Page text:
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Colombian man struck by lightning four times tries odd cure

The fear of lightning is called astraphobia, and 20-year-old Alexander Mandón of Colombia has a perfectly good reason for being extremely frightened by electrical storms, as he’s been struck by lightning four times in the last six months.

Mandón’s, first three experiences a human lightning rod came while he was serving in the army which led to his discharge, and the last time was when he returned to his hometown of Sampues, in the northern Sucre department.

His last brush with lightning forced the young Colombian to seek attention from a local village doctor who suggested that they literally ground him, which consists of Mandón being buried neck deep in the earth, as the ground will absorb the electrical charges that are in his body.

Apparently the first attempt didn’t work because he wasn’t placed in the correct upright position and Mandon underwent a second attempt, but at the moment it’s unknown whether the experiment has been successful, as Mandon has plans to avoid staying outdoors as much as possible.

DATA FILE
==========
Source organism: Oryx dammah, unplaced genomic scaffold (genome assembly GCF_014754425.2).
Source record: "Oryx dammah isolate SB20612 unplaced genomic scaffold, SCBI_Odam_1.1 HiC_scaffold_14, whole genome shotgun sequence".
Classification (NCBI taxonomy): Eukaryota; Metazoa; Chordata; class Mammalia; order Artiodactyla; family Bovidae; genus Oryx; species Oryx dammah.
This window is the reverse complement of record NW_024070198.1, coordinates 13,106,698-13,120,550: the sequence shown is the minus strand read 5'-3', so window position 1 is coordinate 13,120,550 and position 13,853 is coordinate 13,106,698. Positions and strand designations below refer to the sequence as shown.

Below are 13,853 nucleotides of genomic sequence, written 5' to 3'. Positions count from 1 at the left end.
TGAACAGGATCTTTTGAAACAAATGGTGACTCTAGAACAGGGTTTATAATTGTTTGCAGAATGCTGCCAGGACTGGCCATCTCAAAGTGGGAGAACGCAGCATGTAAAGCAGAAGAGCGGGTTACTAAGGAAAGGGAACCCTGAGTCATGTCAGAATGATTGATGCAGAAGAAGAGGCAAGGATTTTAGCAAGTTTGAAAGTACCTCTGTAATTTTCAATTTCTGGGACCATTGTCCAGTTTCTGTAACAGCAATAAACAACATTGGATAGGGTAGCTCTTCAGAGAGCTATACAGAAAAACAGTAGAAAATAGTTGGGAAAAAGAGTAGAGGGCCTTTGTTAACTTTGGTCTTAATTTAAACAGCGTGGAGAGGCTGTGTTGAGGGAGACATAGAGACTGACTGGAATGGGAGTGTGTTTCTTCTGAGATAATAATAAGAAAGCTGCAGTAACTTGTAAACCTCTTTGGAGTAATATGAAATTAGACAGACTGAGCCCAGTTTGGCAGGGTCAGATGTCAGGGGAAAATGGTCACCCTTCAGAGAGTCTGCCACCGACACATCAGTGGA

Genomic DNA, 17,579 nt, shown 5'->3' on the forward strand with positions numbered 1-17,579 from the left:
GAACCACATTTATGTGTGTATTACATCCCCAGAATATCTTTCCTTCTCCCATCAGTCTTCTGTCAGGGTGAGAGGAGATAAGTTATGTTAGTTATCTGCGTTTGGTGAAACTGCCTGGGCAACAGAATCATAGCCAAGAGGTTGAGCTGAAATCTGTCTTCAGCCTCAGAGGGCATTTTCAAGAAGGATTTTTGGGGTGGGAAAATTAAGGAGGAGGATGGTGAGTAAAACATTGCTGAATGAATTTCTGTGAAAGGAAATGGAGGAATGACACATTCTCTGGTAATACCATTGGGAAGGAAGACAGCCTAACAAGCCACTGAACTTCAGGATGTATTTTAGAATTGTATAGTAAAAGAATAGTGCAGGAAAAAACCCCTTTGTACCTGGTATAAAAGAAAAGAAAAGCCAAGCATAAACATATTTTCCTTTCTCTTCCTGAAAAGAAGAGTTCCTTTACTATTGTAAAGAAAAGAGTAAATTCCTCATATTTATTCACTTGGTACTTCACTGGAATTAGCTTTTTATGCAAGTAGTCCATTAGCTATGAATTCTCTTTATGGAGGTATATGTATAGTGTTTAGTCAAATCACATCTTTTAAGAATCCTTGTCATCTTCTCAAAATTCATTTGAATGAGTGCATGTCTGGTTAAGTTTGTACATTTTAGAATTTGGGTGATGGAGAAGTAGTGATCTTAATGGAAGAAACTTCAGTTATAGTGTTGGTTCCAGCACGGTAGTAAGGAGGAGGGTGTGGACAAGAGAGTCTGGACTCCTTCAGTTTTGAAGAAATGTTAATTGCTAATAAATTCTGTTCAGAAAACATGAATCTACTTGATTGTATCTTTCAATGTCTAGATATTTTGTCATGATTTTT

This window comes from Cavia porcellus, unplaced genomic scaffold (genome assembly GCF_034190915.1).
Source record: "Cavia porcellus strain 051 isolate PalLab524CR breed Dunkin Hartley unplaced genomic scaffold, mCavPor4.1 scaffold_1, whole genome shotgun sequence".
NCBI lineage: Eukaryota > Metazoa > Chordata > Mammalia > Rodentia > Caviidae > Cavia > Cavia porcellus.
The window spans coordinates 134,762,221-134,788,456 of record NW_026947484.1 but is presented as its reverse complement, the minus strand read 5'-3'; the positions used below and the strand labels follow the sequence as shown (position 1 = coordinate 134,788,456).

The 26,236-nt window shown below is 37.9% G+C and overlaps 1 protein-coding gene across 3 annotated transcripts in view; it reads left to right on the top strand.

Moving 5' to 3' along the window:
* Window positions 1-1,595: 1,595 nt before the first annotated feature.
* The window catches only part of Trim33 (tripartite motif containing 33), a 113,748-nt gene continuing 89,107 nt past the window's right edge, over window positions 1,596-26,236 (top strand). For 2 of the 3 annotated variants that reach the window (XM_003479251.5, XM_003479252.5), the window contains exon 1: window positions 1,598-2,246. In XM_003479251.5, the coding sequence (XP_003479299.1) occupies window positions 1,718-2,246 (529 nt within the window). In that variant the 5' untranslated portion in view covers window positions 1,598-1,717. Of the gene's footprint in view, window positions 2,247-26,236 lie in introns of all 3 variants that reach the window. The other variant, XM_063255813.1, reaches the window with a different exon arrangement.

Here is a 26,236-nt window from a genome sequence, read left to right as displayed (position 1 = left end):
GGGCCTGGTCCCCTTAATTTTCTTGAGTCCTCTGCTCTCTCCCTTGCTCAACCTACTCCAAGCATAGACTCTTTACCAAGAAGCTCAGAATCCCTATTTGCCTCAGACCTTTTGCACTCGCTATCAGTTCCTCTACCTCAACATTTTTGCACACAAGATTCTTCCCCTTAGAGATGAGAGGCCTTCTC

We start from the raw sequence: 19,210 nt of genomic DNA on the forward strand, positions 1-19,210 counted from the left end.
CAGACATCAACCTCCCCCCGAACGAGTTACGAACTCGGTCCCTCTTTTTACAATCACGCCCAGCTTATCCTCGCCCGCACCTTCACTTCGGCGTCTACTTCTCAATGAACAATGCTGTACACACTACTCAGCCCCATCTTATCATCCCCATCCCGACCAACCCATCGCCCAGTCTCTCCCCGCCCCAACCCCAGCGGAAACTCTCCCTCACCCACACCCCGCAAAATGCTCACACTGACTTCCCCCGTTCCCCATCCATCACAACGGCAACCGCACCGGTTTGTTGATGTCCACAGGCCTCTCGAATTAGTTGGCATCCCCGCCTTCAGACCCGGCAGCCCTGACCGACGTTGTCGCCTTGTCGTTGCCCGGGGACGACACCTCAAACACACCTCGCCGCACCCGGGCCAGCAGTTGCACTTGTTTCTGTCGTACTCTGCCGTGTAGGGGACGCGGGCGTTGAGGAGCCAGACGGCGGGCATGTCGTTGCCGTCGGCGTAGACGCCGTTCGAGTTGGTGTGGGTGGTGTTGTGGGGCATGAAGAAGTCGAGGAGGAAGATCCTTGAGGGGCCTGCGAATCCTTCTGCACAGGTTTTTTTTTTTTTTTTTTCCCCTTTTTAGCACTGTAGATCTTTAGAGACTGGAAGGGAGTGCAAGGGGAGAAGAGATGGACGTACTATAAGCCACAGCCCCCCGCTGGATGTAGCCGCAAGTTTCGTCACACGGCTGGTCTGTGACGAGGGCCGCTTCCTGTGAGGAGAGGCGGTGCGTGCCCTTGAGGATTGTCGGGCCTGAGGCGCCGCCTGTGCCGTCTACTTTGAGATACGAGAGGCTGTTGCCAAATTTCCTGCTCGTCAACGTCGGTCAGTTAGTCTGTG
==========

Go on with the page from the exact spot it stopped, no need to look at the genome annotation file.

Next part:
There are 2000 thunderstorms and 100 lightning strikes per second and the saying that lightning never strikes twice, is a myth (the Empire State Building gets struck about 25 times a year) and strangely enough men are struck by lightning four times more often than women, but the good news is that 80% of lightning strike victims survive the shock.

Actor Jim Caviezel (on who currently stars in Person of Interest) played Jesus in Mel Gibson's The Passion Of Christ, was struck by lightning while filming the movie near Rome, and the film's assistant director Jan Michelini, was hit twice during the shoot.

Roy Sullivan, a Virginia park ranger, survived seven lightning strikes, making him the world record holder. According to the Guinness Book of Records, Sullivan was first hit by lightning in 1942, and was struck six more times over the next 35 years.

To protect yourself from lightning, the National Lightning Safety Institute reminds everyone to move to a safe location such as a building or a car, and avoid places that are near metal or water, away from under trees, on hills, or near electrical/electronics equipment and stay indoors after no thunder and no lightning have been observed for at least thirty minutes.

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